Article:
Hubert Sigouin said his son's game and mental toughness has improved remarkably under the program and all he needs now is to put on a bit more weight. "Another 10 pounds on him would be really good," he said with a smile. The elder Sigouin, who runs a baby-accessory business with his wife, Isle Vandehoef, said it's hard on the family to be separated so much. But he has always dreamed of his son playing in places such as Wimbledon. "I had it on my mind a long time ago," he said. "That was all my plan, before he was born."

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Mr. Sigouin will have to decide next year whether to turn professional or head to university on a tennis scholarship. "My goal is definitely to be a professional tennis player," he said. And he pointed to Mr. Raonic for inspiration. "He wasn't the best junior, but he shows that if you work really, really hard you can do it."

Michael Downey, who spearheaded the Tennis Canada program and now runs the Lawn Tennis Association, which oversees the sport in Britain, said part of the program's success was supporting players such as Mr. Raonic even when he wanted to leave the country to upgrade his coaching in Spain.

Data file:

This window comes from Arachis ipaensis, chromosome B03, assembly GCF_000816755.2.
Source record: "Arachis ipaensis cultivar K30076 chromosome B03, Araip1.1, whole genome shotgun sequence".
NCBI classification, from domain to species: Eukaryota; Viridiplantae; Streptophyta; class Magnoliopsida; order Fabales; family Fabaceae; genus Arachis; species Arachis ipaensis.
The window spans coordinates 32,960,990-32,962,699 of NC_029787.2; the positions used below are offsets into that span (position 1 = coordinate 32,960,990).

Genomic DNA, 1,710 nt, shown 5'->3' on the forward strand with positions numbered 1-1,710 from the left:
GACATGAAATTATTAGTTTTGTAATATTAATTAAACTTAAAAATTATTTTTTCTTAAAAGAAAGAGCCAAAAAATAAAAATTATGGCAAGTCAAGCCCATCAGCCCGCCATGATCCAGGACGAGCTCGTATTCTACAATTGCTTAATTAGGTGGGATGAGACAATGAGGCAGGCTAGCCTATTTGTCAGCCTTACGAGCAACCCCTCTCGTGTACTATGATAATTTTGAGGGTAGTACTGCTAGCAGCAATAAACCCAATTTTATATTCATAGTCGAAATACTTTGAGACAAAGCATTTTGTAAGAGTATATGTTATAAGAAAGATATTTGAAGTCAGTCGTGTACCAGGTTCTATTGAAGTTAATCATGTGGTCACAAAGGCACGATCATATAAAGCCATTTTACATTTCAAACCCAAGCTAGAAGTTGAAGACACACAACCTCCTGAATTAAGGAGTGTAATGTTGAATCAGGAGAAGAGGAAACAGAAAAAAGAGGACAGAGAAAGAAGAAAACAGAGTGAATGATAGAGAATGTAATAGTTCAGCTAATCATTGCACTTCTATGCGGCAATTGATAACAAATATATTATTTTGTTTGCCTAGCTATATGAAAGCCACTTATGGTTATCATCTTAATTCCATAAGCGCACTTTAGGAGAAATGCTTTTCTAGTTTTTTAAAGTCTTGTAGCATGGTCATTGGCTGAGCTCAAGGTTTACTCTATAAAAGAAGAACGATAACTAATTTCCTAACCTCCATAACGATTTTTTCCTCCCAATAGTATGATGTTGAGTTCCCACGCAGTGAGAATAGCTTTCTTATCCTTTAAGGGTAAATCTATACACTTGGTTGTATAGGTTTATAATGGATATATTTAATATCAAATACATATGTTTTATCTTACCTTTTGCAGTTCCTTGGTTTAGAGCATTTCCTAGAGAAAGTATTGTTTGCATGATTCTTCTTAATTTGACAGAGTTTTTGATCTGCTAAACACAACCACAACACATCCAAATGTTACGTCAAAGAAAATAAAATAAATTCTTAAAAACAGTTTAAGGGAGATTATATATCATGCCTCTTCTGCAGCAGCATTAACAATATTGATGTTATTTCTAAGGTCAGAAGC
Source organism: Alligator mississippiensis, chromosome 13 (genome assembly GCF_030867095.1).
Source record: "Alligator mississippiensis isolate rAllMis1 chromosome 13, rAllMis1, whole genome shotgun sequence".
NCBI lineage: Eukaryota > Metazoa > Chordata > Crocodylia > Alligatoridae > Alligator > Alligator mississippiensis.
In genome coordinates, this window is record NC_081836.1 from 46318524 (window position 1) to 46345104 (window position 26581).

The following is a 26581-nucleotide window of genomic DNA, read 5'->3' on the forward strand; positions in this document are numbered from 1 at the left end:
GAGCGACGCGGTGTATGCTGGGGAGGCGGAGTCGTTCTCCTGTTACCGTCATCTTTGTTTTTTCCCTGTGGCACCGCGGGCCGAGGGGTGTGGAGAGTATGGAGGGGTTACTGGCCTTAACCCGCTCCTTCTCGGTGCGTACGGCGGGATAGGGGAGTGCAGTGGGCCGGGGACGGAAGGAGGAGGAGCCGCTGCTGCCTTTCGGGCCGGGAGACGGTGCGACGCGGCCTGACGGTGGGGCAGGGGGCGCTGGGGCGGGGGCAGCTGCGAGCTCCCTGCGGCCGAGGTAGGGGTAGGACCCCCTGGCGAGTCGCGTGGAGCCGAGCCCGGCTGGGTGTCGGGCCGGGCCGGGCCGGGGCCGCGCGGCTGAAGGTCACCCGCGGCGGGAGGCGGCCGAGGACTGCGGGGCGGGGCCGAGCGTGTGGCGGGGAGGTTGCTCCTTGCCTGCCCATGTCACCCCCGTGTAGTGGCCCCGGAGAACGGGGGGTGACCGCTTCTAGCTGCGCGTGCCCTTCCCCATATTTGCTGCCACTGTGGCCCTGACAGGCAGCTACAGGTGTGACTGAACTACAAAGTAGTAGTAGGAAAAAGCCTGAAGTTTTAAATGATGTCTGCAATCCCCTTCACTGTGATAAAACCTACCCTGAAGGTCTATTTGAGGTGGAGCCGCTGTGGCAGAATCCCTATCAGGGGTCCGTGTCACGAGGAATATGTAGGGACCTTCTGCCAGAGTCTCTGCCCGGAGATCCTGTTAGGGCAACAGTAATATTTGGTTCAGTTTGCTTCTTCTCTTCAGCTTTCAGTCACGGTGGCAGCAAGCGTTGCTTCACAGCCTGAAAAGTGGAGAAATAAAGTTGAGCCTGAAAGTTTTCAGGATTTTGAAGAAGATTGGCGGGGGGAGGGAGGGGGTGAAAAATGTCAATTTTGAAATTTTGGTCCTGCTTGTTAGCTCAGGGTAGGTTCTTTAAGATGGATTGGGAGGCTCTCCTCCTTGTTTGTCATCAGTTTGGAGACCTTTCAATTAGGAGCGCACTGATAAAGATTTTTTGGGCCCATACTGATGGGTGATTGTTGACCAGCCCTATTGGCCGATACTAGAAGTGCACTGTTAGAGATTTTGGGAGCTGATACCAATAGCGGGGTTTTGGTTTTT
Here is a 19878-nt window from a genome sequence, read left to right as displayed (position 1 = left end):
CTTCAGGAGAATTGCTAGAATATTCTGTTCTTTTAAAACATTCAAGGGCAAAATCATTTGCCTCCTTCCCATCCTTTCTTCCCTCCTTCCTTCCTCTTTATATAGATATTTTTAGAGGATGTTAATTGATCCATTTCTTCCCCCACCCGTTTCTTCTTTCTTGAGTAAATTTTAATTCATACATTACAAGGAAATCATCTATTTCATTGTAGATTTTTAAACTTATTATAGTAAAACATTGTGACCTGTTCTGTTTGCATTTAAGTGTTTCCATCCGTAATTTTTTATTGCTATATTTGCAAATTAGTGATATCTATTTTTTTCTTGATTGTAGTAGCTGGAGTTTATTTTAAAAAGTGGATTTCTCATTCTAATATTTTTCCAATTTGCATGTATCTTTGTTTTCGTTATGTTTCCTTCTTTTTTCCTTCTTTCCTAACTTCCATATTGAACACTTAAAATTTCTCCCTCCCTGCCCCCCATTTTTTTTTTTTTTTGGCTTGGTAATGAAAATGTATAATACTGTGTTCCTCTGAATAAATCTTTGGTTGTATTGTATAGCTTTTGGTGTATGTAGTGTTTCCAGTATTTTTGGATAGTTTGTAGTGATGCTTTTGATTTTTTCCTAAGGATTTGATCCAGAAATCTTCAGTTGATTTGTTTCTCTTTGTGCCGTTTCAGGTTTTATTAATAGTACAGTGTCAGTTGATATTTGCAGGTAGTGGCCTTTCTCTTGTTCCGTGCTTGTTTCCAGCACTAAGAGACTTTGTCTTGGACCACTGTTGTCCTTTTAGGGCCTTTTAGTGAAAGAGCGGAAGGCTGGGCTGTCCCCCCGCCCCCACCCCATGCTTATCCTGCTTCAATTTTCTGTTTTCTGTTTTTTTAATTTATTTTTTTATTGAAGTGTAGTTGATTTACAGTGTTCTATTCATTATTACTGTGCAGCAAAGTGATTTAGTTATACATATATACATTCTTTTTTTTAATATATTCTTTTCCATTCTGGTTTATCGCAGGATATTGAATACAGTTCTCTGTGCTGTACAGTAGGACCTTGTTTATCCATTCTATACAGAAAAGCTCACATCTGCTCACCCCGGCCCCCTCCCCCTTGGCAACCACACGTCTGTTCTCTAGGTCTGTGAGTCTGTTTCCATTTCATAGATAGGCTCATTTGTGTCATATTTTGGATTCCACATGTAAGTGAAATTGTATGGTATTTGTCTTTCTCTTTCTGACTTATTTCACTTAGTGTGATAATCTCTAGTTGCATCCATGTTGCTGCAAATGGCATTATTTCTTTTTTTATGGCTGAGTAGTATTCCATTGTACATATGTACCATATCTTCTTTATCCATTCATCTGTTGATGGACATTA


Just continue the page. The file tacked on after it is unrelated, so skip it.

"It's all about facilitation more than anything else," he said, adding that Tennis Canada helped Mr. Raonic work with a variety of coaches, inside and outside the organization.

Mr. Downey said Canada is getting a lot of attention internationally thanks largely to Mr. Raonic, Ms. Bouchard and perennial doubles champion Daniel Nestor.

"What they've done is raise the profile of the game in the country," Mr. Downey said. "It's about inspiration, it's about a shop window for the next generation of kids, whether they are going to be professionals or just recreational players, they've now got role models they look for."